I mentioned in my last post, after coming off of a long hiatus, that this blog would also take a bit of wholistic personal care focus. That means rounding out how the spirit and the devotional life intersects with both psychological and physiological health. In a sense, I am working on something which I think has been often forgotten within the realm of both Christian academia and Christian discipleship: a theology of the body.
One of the books that has been most influential to me in this journey has been Rob Moll’s recent book What Your Body Knows About God: How We Are Designed to Connect, Serve, and Thrive (IVP: 2014). I’ve been looking forward to this book for sometime if for no other reason than so many of the books along these lines are absolutely terrible! The fact that IVP would put their name on something devoted to exploring the relationship between God and the body was a bold move given precedents, but one I am glad to say in the end payed off. This book is, hands down, the best layman introduction to a theology of the body that I have found, and in my own future work it will most certainly be one of a few which I will utilize regularly.
Moll’s foundational premise is not that hard to decipher: the body, though fallen and broken by sin, retains some positive element of the imago dei and, therefore, reflects the design of God its relationship both to the mind and the spirit. This isn’t some statement on origins nor is it really an apologetics oriented defense, but, rather, a conviction that neurology and brain function support the general orientation of the Christian worldview in both design and purpose.
There is too much in this book to really go too deep in a review, but let it be said that neurology’s findings certainly help create a cumulative case for a spiritual purpose to the brain. Take, for example, the fact that in prayer both our nervous states (sympathetic…aka fight or flight and parasympathetic…aka relaxation) are activated. The fact that both states (arousal and calm) are active at the same time is almost unique to spiritual experiences and, the more interactive the systems get, the more profound the spiritual experience is(23). Or, take for example, the growing science of mirror neurons. Against our previous convictions, we now know that the way we actually know how a person is feeling is by “mirroring” an action within side our own brain. That is, our brain “mentally imitates” an action in order to understand it, so that we can respond appropriately. In other words, when you smile, my brain smiles, and that’s how I know you’re happy! This has profound effects for the Christian notion of “self and other”, of seeking after joy and peace and happiness, of suffering and empathy, and of loving one’s neighbor as one self!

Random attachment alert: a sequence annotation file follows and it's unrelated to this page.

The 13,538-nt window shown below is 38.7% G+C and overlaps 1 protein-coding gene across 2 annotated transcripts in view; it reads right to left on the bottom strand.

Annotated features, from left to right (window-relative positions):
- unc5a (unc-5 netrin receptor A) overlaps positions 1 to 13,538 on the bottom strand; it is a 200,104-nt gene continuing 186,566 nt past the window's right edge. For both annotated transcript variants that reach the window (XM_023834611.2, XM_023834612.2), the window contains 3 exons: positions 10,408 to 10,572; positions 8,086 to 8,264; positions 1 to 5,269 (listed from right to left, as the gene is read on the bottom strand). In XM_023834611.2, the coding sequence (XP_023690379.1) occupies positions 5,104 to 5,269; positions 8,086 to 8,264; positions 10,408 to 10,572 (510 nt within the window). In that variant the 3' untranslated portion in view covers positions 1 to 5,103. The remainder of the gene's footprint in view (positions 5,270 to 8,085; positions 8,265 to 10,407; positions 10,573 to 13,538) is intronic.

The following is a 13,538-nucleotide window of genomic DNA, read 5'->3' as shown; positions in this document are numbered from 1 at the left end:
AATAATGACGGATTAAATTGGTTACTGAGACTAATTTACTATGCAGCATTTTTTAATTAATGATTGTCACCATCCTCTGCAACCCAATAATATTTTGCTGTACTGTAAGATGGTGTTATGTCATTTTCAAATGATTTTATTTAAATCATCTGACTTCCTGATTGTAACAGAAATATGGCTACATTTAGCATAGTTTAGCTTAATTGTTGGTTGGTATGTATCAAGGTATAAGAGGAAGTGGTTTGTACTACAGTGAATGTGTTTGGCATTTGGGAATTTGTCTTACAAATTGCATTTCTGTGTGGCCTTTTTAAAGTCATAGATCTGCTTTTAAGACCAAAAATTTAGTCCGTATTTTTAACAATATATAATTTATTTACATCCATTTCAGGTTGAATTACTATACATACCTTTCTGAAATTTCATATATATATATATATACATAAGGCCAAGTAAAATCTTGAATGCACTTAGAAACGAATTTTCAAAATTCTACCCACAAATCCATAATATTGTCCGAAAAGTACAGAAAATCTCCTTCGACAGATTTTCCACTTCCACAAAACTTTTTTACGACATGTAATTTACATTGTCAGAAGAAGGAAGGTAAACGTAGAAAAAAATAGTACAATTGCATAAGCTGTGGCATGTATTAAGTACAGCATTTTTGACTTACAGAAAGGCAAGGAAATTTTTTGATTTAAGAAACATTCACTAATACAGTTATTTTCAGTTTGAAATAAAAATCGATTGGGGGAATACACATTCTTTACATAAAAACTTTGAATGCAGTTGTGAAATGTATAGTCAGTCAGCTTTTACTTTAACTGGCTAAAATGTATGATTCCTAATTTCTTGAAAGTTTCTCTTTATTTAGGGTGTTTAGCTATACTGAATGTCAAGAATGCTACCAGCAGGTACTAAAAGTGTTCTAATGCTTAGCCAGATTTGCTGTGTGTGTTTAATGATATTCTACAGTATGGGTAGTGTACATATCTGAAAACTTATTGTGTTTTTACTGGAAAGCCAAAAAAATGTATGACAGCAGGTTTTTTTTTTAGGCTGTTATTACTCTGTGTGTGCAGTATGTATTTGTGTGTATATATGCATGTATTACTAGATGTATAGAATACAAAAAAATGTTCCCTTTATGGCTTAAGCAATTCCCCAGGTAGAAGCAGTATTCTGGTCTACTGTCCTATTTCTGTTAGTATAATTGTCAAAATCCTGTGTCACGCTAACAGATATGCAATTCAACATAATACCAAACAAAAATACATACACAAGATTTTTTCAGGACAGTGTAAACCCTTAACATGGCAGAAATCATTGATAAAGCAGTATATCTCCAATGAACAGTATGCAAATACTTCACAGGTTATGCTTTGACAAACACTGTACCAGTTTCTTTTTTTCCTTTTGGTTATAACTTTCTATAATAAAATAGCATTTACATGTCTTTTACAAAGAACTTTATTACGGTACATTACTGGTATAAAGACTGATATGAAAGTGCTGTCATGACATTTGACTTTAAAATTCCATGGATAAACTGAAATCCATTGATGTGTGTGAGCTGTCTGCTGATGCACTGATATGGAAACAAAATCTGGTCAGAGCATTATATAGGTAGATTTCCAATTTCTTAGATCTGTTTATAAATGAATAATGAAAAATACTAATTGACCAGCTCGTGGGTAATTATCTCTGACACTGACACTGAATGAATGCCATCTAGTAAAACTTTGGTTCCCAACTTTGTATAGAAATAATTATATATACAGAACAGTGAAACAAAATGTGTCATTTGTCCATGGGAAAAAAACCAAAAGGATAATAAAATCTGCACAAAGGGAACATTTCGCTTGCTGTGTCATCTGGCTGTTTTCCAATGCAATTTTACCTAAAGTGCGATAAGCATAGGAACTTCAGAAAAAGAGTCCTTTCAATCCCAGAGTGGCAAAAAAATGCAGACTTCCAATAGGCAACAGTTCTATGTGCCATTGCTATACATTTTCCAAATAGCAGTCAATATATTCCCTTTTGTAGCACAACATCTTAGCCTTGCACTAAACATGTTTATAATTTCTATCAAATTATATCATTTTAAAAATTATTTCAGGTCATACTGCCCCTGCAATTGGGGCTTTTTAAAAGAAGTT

I was glad to see Moll rely heavily on Andy Newberg’s work who really is a pioneer and probably the most respectable name in the field of the “spiritual brain.” Newberg is extremely helpful as a professional neurologist and his work–which I have previously interacted with and learned from–does an excellent job of relaying issues objectively (I might take a moment here to plug the Great Courses series by Newberg on the Spiritual Brain, which is excellent!). Moll is obviously not as “agnostic” as Newberg is in his work, but he takes up the same bastion of treating the evidence fairly and responsibly. Moll makes the case, if you will, for the Christian worldview’s integration of neurology.
One of the areas of the book most helpful is Moll’s admission that though he’s generally building a positive case for the spiritual brain, suffering and brokenness are still reflected in our brains, much less in the wider world. His personal story is candid and it’s helpful knowing that he and his wife have had to address the downside of the spiritual brain in its limitations. I have little respect for anyone who speaks about the positive nature of things without experience the tears and the questions that accompany the downside of things. This is where Moll shines. As he states, “Seeing her so sick rattled my belief in this project” (65), and that is a statement that needs to be said. While our brains are fascinating in their ability to commune with God, we also see brokenness within them, we see people handicapped by depression and anxiety, by mental diseases and limitations. Where does this all fit in to the “spiritual brain”? First, we follow Paul in his conviction that “what is mortal may be swallowed up by life” (2 Cor 5.4). Second, our brains are still majestically designed to receive support, imitate support, and give support. Moll notes that in one study with MS patients, scientists found what they did not expect to find: “giving support improved health more than receiving it” (105). But ultimately, accepting our suffering–versus running from it–is the path into true, meaningful discipleship which will ultimately culminate in “everything new” (Rev 21.5).